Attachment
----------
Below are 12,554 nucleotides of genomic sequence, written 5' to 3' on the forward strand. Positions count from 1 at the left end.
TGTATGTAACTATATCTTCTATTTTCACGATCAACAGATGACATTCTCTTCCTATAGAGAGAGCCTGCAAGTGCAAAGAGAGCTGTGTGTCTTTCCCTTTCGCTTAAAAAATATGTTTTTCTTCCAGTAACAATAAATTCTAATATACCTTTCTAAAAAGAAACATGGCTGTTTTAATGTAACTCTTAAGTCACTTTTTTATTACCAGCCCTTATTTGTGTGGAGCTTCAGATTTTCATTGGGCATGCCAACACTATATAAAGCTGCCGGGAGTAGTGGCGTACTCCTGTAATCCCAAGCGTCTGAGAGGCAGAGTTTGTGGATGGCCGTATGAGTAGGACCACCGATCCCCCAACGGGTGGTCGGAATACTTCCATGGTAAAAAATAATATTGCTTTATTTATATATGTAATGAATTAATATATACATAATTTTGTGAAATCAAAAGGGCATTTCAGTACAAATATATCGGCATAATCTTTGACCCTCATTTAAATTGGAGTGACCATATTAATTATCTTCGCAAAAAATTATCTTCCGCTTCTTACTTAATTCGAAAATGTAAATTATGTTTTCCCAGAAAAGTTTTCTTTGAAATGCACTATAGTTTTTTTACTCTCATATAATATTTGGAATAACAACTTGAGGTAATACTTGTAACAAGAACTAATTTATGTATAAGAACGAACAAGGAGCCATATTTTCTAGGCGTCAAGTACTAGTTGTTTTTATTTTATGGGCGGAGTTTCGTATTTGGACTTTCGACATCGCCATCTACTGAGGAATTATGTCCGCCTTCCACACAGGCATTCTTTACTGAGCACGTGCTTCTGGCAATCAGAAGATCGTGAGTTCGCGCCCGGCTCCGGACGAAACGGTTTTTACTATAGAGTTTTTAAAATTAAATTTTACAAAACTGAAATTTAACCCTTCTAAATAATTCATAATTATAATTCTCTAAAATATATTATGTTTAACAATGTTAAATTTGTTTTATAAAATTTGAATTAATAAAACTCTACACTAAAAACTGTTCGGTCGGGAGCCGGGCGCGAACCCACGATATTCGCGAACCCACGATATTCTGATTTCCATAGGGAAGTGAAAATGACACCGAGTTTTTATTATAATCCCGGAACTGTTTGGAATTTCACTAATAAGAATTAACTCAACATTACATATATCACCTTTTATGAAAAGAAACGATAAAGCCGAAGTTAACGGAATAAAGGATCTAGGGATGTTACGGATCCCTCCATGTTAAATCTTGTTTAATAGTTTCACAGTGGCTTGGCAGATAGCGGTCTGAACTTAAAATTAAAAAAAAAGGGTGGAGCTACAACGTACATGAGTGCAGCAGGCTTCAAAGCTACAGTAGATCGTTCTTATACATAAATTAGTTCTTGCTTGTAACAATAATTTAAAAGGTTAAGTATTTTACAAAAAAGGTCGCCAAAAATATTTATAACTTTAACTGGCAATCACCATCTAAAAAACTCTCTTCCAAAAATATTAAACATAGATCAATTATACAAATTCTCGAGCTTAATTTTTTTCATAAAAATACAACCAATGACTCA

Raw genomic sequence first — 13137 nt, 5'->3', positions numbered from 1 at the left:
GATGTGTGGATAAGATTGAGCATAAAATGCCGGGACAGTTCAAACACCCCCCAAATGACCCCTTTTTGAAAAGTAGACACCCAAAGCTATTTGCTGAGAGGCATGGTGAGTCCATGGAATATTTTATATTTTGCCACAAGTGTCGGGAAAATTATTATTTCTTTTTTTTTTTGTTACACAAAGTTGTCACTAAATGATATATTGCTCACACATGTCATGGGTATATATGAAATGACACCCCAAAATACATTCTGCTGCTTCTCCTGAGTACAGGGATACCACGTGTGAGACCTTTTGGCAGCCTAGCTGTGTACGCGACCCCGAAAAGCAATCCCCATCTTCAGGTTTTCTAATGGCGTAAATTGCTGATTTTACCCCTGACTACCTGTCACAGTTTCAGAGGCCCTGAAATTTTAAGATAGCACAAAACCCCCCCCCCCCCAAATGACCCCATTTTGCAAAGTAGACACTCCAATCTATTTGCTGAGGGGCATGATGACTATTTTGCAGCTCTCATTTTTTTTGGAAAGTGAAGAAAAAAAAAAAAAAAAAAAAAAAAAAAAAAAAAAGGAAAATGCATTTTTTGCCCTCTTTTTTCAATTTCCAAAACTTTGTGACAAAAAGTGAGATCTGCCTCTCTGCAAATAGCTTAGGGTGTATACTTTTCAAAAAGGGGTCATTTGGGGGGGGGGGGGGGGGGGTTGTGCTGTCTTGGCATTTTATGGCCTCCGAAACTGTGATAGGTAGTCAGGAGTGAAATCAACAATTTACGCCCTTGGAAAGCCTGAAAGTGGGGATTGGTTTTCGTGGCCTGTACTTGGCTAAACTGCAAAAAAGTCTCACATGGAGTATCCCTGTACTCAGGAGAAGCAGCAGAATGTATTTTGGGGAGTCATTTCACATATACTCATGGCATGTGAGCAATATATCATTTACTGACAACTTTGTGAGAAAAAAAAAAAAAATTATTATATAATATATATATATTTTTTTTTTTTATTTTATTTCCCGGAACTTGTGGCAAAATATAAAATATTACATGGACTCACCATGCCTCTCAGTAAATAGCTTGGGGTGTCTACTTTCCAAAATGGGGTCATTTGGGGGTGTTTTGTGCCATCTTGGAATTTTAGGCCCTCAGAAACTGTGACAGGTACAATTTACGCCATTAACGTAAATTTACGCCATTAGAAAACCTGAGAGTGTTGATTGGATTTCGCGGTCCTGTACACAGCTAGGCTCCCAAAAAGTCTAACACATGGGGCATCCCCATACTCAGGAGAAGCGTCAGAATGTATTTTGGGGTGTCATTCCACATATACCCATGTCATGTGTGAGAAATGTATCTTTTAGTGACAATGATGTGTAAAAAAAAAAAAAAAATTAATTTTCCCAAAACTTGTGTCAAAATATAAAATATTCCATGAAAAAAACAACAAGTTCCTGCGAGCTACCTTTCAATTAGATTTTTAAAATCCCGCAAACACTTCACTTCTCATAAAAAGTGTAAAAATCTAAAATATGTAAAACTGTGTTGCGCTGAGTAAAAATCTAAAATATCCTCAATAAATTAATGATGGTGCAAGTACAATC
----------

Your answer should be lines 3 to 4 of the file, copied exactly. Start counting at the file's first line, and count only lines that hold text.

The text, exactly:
Raw genomic sequence first — 13137 nt, 5'->3', positions numbered from 1 at the left:
GATGTGTGGATAAGATTGAGCATAAAATGCCGGGACAGTTCAAACACCCCCCAAATGACCCCTTTTTGAAAAGTAGACACCCAAAGCTATTTGCTGAGAGGCATGGTGAGTCCATGGAATATTTTATATTTTGCCACAAGTGTCGGGAAAATTATTATTTCTTTTTTTTTTTGTTACACAAAGTTGTCACTAAATGATATATTGCTCACACATGTCATGGGTATATATGAAATGACACCCCAAAATACATTCTGCTGCTTCTCCTGAGTACAGGGATACCACGTGTGAGACCTTTTGGCAGCCTAGCTGTGTACGCGACCCCGAAAAGCAATCCCCATCTTCAGGTTTTCTAATGGCGTAAATTGCTGATTTTACCCCTGACTACCTGTCACAGTTTCAGAGGCCCTGAAATTTTAAGATAGCACAAAACCCCCCCCCCCCCAAATGACCCCATTTTGCAAAGTAGACACTCCAATCTATTTGCTGAGGGGCATGATGACTATTTTGCAGCTCTCATTTTTTTTGGAAAGTGAAGAAAAAAAAAAAAAAAAAAAAAAAAAAAAAAAAAAGGAAAATGCATTTTTTGCCCTCTTTTTTCAATTTCCAAAACTTTGTGACAAAAAGTGAGATCTGCCTCTCTGCAAATAGCTTAGGGTGTATACTTTTCAAAAAGGGGTCATTTGGGGGGGGGGGGGGGGGGGTTGTGCTGTCTTGGCATTTTATGGCCTCCGAAACTGTGATAGGTAGTCAGGAGTGAAATCAACAATTTACGCCCTTGGAAAGCCTGAAAGTGGGGATTGGTTTTCGTGGCCTGTACTTGGCTAAACTGCAAAAAAGTCTCACATGGAGTATCCCTGTACTCAGGAGAAGCAGCAGAATGTATTTTGGGGAGTCATTTCACATATACTCATGGCATGTGAGCAATATATCATTTACTGACAACTTTGTGAGAAAAAAAAAAAAAATTATTATATAATATATATATATTTTTTTTTTTTATTTTATTTCCCGGAACTTGTGGCAAAATATAAAATATTACATGGACTCACCATGCCTCTCAGTAAATAGCTTGGGGTGTCTACTTTCCAAAATGGGGTCATTTGGGGGTGTTTTGTGCCATCTTGGAATTTTAGGCCCTCAGAAACTGTGACAGGTACAATTTACGCCATTAACGTAAATTTACGCCATTAGAAAACCTGAGAGTGTTGATTGGATTTCGCGGTCCTGTACACAGCTAGGCTCCCAAAAAGTCTAACACATGGGGCATCCCCATACTCAGGAGAAGCGTCAGAATGTATTTTGGGGTGTCATTCCACATATACCCATGTCATGTGTGAGAAATGTATCTTTTAGTGACAATGATGTGTAAAAAAAAAAAAAAAATTAATTTTCCCAAAACTTGTGTCAAAATATAAAATATTCCATGAAAAAAACAACAAGTTCCTGCGAGCTACCTTTCAATTAGATTTTTAAAATCCCGCAAACACTTCACTTCTCATAAAAAGTGTAAAAATCTAAAATATGTAAAACTGTGTTGCGCTGAGTAAAAATCTAAAATATCCTCAATAAATTAATGATGGTGCAAGTACAATC